This story is part of our Summer Fiction Month 2020. Click here to view the stories featured this Fiction Month, as well as past fiction pieces.
On the drive to the store to buy dog food, Stacey listened vacantly to a radio wrap-up of a presidential debate that had happened last night. She had not seen it on live TV. One candidate had become known for the way he would kiss his niece on stage far too intimately. The store was the kind of place where you needed a membership card to get in the front door, which in a way emphasized that buying something made you part of a club or society of consumers, what anthropologists might call an ‘in-group’ and an ‘out-group.’ Wading through the parking lot to reach the entrance, she moved past the cars, feeling her body lithe and like a woman on a primordial gathering expedition. The heat was antagonistic and the light was bouncing off of the cars so she had to narrow her eyes into fine slits.
Would you like a sample? asked a woman in a uniform just past the store’s threshold, gesturing out a sample in a small white cup, similarly to how pills were handed out in prisons on TV shows. The rows of food reached nearly to the ceiling of the store, so high they required a forklift to be lowered down to the patrons. A child begged her mother for a sample of an unfrozen fried Wonton appetizer, which her mother steadfastly denied. Sure, Stacey said, accepting the small cup, finding it pleasantly crunchy with afternotes of carrot.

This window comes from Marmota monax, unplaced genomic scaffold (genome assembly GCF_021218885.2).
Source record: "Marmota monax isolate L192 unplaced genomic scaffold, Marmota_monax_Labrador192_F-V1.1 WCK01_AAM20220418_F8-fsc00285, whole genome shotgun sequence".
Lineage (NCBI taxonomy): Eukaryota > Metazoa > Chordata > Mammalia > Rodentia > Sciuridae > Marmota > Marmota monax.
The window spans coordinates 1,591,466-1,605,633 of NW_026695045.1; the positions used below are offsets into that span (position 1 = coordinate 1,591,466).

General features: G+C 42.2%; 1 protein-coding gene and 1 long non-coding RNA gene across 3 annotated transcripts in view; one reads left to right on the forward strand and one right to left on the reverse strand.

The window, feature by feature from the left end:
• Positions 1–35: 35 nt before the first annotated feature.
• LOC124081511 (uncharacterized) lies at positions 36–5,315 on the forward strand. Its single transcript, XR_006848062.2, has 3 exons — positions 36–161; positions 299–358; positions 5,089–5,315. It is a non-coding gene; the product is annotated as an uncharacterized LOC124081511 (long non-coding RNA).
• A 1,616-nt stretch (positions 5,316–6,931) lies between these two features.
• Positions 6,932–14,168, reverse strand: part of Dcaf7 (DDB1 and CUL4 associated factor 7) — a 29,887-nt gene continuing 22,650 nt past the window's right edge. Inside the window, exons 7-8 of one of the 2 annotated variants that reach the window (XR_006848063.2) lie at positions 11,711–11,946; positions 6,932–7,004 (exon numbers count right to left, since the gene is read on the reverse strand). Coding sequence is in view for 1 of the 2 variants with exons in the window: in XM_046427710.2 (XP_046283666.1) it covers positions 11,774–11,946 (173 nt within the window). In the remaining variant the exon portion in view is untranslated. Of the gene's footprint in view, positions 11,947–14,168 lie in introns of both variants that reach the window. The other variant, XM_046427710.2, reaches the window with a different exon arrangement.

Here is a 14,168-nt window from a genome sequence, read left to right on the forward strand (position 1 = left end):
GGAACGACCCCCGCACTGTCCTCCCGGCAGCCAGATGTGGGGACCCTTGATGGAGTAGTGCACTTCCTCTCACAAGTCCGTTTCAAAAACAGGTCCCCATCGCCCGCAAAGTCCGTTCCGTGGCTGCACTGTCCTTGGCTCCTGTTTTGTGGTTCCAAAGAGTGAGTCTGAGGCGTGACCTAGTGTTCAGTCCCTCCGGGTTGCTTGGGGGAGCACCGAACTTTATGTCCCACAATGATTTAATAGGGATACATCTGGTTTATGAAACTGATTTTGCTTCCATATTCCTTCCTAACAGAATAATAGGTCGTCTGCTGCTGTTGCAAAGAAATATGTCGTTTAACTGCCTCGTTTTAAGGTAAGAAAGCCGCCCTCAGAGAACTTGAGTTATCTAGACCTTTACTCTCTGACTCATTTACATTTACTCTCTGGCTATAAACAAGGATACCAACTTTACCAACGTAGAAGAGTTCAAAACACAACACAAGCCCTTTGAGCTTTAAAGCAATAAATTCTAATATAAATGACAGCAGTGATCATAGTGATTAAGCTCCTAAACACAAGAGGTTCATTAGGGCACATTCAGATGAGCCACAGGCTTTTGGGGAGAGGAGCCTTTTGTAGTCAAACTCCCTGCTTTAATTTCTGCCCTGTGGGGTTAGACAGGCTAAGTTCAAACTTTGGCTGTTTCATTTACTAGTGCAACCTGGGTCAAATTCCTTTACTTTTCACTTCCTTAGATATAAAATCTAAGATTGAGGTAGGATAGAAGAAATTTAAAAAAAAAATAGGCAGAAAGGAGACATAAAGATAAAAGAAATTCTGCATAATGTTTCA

Deliberating over which kind of dog food to buy, Stacey eventually settled on dry organic kibble, though while waiting in line to pay she began to consider if this was not maybe a paradox of some kind: could something be both organic and at the same time mechanically compressed into small, brown, bite-size pellets? She picked up a tabloid and on the cover was a photograph of Angelina Jolie in a long black dress with a slit running up the side. Stacey pictured a beautiful white mansion in Beverly Hills where Angelina Jolie must live surrounded by a fleet of beautiful and curatedly diverse children, none of them her own, biologically speaking.
It had been a few weeks ago that, on a desktop computer in her living room, Stacey wrote out the application to the dog foster agency and clicked the ‘send’ button. She scrolled through images of dogs in all sizes, long noses pointed directly at the camera. Some photos blended away the background, changing the depth of field, which she found sophisticated. The dogs, she thought, had somewhat cloying looks in their eyes, so ready to receive pity, unlike human eyes, where one felt the demands of return and reciprocation. What did humanize these animals, however, was that they greyed around the muzzle with age; it looked distinguished, a salt-and-pepper beard.